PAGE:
Department of Communication Sciences and Disorders
Elmhurst College, Elmhurst, Prospect Ave, USA
|Degree||Year||Field of Study||Institution and Location|
|Ph.D.||2015||Western Michigan University|
|M.A.||1994||Speech – Language Pathology||Western Michigan University|
|B.A.||1992||Audiology and Speech Sciences||Michigan State University|
Dr. Froeschke is an assistant professor in the Department of Communication Sciences and Disorders at Elmhurst College, in Elmhurst, IL. Her clinical practice experience spans over 20 years with specialization in neurogenic communication disorders and voice/swallowing. She teaches graduate courses in fluency, voice, adult neurogenic language disorders, and intercultural service delivery. Prior to joining the faculty at Elmhurst College, she served as a visiting faculty member at Northwestern University, teaching graduate courses in fluency, swallowing and counseling, as well as supporting graduate voice lab instruction. She completed her Ph.D. in Interdisciplinary Health Sciences from Western Michigan University, during which time she served as editorial coordinator and reviewer for Topics in Language Disorders. She was named as a Pre-doctoral Fellow of the American Heart Association for her research in Latino stroke symptom recognition. She has published research in Stroke and presented at conferences of the American Heart Association and the American Speech Language Hearing Association. Her early research focused on linguistic variables within stroke symptom recognition and response. Currently, her research is focused on exploring linguistic variables in clinical manifestations of spasmodic dysphonia. She has presented for the National Spasmodic Dysphonia Association Midwest Conference and has provided interdisciplinary workshops on care of the professional voice in collaboration with Chicago area opera professionals. In addition to her teaching and research responsibilities, she continues to engage in clinical practice in voice and neurogenic disorders. Her research, clinical and educational activities continue to place a strong emphasis on interdisciplinary scholarly processes. In addition to her research and educational activities, she provides volunteer support and ongoing collaboration for the Chicago Aphasia Network (CAN).
- Linguistic analysis of lexical and syntax features associated with clinical manifestations in Adductor-type Spasmodic Dysphonia (ADSD)
- Emotional valence of lexical items associated with moments of voice break in speakers with ADSD
- Identity reconstruction in women with chronic conditions - implications for those with spasmodic dysphonia
- Establishing a phenomenology of ADSD through narrative medicine using mixed methods research strategies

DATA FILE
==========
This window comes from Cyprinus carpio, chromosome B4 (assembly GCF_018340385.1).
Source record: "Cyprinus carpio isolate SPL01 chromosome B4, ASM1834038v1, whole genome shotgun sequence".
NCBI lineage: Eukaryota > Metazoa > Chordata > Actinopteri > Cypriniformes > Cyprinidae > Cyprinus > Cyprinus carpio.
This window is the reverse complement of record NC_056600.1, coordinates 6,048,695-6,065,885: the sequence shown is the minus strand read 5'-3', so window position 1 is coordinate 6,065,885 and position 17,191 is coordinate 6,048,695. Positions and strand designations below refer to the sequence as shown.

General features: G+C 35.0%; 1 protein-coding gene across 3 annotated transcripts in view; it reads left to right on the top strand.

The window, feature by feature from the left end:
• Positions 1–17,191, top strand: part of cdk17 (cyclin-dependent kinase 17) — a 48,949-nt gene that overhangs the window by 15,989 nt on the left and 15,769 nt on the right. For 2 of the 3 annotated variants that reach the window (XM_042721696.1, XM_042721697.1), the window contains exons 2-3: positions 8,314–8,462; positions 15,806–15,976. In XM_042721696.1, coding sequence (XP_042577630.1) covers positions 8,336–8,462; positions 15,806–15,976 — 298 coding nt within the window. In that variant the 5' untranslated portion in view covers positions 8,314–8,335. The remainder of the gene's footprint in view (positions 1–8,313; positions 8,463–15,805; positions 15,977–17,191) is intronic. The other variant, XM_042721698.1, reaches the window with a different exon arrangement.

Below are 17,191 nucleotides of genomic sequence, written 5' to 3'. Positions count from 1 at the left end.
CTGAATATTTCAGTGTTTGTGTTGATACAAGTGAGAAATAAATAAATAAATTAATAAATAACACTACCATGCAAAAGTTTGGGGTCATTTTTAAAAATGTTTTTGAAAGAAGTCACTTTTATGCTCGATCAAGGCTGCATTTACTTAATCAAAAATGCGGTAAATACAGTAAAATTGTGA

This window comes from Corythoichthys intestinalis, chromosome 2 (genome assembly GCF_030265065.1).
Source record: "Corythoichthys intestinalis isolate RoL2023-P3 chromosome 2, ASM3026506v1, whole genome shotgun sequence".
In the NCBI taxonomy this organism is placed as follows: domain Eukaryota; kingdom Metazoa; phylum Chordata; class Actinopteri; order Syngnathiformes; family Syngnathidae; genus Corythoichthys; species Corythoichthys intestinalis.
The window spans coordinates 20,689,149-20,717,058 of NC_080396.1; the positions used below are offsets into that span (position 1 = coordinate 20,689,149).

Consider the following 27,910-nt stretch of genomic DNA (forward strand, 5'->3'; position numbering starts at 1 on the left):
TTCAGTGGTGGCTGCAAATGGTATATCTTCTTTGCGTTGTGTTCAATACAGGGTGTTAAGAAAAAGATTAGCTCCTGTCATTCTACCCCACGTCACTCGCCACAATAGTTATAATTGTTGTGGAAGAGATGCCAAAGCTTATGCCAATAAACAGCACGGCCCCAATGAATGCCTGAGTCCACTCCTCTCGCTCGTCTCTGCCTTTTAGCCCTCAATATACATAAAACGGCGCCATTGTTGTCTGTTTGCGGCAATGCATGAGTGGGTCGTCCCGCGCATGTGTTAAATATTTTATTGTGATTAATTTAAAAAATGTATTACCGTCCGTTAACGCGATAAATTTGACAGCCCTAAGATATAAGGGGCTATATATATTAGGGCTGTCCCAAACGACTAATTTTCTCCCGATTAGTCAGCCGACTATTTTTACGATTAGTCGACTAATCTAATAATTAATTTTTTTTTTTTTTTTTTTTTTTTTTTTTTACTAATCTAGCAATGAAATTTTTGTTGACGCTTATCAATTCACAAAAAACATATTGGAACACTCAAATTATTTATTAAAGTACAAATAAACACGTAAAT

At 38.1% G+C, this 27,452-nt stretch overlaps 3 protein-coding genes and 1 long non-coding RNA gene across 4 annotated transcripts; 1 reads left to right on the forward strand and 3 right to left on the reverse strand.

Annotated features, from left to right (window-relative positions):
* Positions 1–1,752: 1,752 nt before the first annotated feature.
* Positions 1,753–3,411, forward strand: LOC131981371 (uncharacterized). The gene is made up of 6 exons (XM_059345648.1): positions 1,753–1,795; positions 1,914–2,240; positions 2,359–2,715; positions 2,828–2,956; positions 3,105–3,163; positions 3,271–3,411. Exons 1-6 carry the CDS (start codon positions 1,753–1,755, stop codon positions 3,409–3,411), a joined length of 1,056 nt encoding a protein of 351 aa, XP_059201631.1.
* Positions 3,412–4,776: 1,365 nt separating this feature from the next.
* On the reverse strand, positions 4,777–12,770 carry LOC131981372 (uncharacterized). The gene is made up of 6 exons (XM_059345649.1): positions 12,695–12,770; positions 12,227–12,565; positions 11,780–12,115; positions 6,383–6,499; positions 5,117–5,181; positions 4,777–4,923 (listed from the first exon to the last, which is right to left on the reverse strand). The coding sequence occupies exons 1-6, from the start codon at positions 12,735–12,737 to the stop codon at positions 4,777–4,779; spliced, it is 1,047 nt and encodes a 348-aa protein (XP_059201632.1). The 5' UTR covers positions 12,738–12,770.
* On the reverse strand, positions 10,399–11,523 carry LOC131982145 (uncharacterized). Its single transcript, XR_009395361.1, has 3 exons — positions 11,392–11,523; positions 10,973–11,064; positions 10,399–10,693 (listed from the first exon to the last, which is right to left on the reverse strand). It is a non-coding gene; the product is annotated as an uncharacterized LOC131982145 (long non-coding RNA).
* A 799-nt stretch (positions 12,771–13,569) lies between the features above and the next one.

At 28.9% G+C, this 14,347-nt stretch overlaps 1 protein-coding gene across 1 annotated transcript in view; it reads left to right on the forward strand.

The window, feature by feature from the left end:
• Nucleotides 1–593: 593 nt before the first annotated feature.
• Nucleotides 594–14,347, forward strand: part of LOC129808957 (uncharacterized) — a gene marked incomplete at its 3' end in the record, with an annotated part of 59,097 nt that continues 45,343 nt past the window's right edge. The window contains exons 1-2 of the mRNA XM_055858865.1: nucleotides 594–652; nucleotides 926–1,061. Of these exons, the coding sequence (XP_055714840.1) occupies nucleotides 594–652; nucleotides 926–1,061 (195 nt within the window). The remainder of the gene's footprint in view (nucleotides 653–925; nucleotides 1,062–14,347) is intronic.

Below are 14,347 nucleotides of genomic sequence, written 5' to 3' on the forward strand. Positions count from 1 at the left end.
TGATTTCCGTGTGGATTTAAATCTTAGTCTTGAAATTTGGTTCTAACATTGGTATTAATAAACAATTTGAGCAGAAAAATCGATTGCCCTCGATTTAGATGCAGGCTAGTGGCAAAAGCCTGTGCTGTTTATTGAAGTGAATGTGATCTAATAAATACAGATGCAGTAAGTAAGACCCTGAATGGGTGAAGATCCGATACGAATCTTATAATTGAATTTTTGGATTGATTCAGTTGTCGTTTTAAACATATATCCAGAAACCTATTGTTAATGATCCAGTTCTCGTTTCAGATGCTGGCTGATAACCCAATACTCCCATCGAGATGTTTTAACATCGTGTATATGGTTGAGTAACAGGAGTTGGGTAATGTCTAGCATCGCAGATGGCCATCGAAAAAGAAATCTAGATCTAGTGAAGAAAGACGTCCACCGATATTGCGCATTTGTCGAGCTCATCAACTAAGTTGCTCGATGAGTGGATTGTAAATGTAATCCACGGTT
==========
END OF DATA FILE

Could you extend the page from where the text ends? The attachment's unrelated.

Positions and Honors
|2014 – 2015||Pre-doctoral Fellowship Awardee: American Heart Association|
|2011-2012||Western Michigan University Intramural research grant,|
|1998||ACE Award Recipient|
- Accessibility of Current Stroke Education Brochures: Linguistic Analysis of Written Style and ReadabilityMeasures. L. Froeschke, N. Nelson, M. Lagerwey, E.H. Campbell, (2016). Stroke, 47, Supplement Impact Factor 5.723, 13th of 192 journals in Clinical Neurology
- Stroke Symptom Recognition Is Associated With Everyday Linguistic Style And Not With Acculturation In Hispanic Americans. L. Froeschke, N. Nelson, M. Lagerwey, E.H. Campbell, (2016). Stroke, 47, Supplement Impact Factor 5.723, 13th of 192 journals in Clinical Neurology
- Oral Poster Presentation: American Heart Association International Stroke Conference, Los Angeles, CA (February, 2016) Accessibility of Current Stroke Education Brochures: Linguistic Analysis of Written Style and Readability Measures.
- Oral Poster Presentation: American Heart Association International Stroke Conference, Los Angeles, CA (February, 2016) Stroke Symptom Recognition Is Associated With Everyday Linguistic Style And Not With Acculturation In Hispanic Americans.
- Exploration of Linguistic and Extra-Linguistic Factors in Stroke Knowledge: Studies of Input, Output, and Outcome (2015). A Dissertation submitted to the Graduate College of Western Michigan University in partial fulfillment for the requirements of the Ph.D. in Interdisciplinary Health Sciences. Defended March 13, 2015.
- Stroke Symptom Recognition in Latino Americans and its Relationship to Language Use and Linguistic Register. Poster Presentation, American Speech Language Hearing Association Convention, November 2013.
- Stroke Symptom Knowledge in a Suburban-Dwelling Latino Population; Pilot Study of a New Spanish Version of the Stroke Action Test. Presented 07/12, Western Michigan University Graduate School Biennial Research Symposium.
- Mexican-American Immigrant Women in the Chicago Suburbs: Constructs of Health and Illness and Their Impact on Healthcare Utilization. Presented 05/11, Wheaton Graduate School Intercultural Studies Department
- Perception of Meningococcal Meningitis: Does Vaccination Mandate Make a Difference? Presented 05/11, Western Michigan University Graduate School.
- Oral vs. Laryngeal Based- Stuttering Classifications: Evidence from Vocal Perturbation Measurements Western Michigan University Graduate School, 1994.